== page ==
Gretchen Whitmer rules her state with an iron fist.
By S.T. Patrick
One of the epicenters of the anti-quarantine protests has been Lansing, Mich., home of Gov. Gretchen Whitmer (D), who enacted one of the country’s most restrictive stay-at-home orders. The national attention that has been paid to Michigan since the order was issued has done two things. For detractors, it has furthered a heated national debate on restrictions. For supporters, it has made Whitmer a household name, even garnering support for her as a possible running mate for Joe Biden.
Whitmer’s Covid-19-related executive actions prohibited citizens from traveling to another instate residence of their own, forbade the use of motor boats, declared most businesses “nonessential,” and ordered large stores to close off sections “dedicated to carpeting, flooring, furniture, garden centers, plant nurseries or paint,” among other sections that remain closed. Because garden centers are closed, residents have reported extreme difficulty finding seeds for planting food. In a time when people are encouraged or even threatened by fines or criminal prosecution to stay home, those with gardens should be encouraged to plant their own food in any way they can for the remainder of the year. For someone in a small Michigan town with one large big-box store, this is now illegal. But how illegal is it?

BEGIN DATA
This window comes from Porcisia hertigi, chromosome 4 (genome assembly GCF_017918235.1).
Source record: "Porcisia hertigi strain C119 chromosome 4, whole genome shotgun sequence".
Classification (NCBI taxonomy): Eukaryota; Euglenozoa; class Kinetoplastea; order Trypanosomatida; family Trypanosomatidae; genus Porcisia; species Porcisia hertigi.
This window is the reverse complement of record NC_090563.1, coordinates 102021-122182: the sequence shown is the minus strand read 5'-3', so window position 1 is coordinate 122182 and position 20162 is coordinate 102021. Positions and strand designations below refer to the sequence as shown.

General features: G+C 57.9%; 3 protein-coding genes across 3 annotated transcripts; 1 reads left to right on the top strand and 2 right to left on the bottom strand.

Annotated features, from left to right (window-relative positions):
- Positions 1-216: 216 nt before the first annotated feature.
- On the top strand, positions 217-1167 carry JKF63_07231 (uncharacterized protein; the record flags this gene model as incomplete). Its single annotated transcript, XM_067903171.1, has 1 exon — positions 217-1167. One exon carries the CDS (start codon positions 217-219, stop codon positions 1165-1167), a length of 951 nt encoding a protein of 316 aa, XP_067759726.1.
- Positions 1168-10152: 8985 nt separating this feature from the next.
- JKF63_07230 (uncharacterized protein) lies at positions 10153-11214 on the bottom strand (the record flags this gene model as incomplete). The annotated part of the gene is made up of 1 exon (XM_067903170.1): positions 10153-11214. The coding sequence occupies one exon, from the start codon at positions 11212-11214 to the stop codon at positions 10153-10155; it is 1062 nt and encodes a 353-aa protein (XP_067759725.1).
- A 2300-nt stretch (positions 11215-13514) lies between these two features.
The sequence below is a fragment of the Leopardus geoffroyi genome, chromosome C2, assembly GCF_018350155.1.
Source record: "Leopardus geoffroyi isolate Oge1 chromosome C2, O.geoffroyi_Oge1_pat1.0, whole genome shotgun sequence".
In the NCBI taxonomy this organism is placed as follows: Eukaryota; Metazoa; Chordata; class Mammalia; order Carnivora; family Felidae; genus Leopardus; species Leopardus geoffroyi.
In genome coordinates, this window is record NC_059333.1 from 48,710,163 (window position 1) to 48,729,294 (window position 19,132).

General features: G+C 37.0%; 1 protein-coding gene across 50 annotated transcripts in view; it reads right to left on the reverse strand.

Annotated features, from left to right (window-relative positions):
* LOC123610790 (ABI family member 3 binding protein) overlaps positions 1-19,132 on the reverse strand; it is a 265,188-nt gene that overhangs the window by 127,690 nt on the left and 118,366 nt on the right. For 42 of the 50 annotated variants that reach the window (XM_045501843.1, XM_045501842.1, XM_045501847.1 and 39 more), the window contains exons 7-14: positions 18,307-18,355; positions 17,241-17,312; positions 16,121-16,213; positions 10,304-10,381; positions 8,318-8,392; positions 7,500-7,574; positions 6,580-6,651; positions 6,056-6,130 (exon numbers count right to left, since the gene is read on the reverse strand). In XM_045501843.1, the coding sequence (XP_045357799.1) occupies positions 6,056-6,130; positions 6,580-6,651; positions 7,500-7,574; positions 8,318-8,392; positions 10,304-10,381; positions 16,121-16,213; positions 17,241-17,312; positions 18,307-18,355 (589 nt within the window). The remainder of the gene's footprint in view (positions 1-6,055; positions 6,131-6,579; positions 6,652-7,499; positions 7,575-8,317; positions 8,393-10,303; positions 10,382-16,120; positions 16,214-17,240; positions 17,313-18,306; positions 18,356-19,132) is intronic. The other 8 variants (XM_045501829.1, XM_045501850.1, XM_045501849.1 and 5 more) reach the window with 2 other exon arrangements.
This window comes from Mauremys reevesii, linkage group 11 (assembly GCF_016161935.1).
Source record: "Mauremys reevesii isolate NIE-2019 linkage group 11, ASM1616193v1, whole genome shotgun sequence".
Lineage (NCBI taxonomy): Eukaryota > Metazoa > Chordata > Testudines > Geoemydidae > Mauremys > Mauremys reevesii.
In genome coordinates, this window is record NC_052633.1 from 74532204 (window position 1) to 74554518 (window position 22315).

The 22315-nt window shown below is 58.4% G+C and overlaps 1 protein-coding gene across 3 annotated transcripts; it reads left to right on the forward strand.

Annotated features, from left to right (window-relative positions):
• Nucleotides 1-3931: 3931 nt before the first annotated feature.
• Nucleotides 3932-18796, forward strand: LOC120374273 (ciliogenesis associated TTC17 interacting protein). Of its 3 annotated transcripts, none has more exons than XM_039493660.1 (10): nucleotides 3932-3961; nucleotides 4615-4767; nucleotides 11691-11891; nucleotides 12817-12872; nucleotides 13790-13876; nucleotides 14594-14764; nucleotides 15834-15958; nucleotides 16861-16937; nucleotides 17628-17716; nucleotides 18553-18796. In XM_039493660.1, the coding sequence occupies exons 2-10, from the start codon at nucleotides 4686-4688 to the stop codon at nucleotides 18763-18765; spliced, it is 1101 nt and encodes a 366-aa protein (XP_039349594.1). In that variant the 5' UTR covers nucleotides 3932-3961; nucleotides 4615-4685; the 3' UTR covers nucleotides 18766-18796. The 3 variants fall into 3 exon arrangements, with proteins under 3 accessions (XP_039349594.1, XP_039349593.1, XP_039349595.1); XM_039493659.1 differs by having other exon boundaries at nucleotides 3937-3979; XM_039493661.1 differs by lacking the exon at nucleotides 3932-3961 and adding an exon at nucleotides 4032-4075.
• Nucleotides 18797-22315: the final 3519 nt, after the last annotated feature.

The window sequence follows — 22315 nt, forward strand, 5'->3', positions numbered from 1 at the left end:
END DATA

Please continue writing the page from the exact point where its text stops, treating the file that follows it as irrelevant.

In states like Illinois, similarly titled stay-at-home orders have been in effect for close to a month. However, there is a lack of bite to these orders, as they are not enforceable by law, which also means they’re not punishable by fines or arrests. An “order,” therefore, is just an official suggestion in these cases. New York City was one of the first cities to enact fines for violations. Mayor Bill de Blasio has since encouraged residents to snitch on one another to encourage social distancing. Repeat offenders in America’s largest city receive $1,000 fines. Whitmer quickly followed suit, approving fines up to $1,000 for individuals and businesses that violate any of the executive orders.
Whitmer’s self-proclaimed motivation, of course, is fear of Covid-19 spreading throughout her state. “Michigan has the third highest number of Covid-19 cases in the country, and we’re still on the upswing,” Whitmer said. “We must continue to do everything we can to slow the spread and protect our families.”
Making light of the situation when many are without work and struggling to stay afloat financially, Whitmer recently released a video stating she had spoken to both the Easter Bunny and the Tooth Fairy to ensure them they are essential workers and could keep doing their jobs.
Michigan Republicans are pointing out the hypocrisy in the orders rather than arguing against them on their own merit. Marijuana dispensaries and the state lottery program have stayed open, while lawn care, garden centers, and hair salons have not. Spacious parks and golf courses are closed whereas small, cramped liquor stores remain open. Whitmer suggests avoiding all crowds larger than two people, while she and other unmasked governors are often flanked by at least two unmasked advisors at every briefing.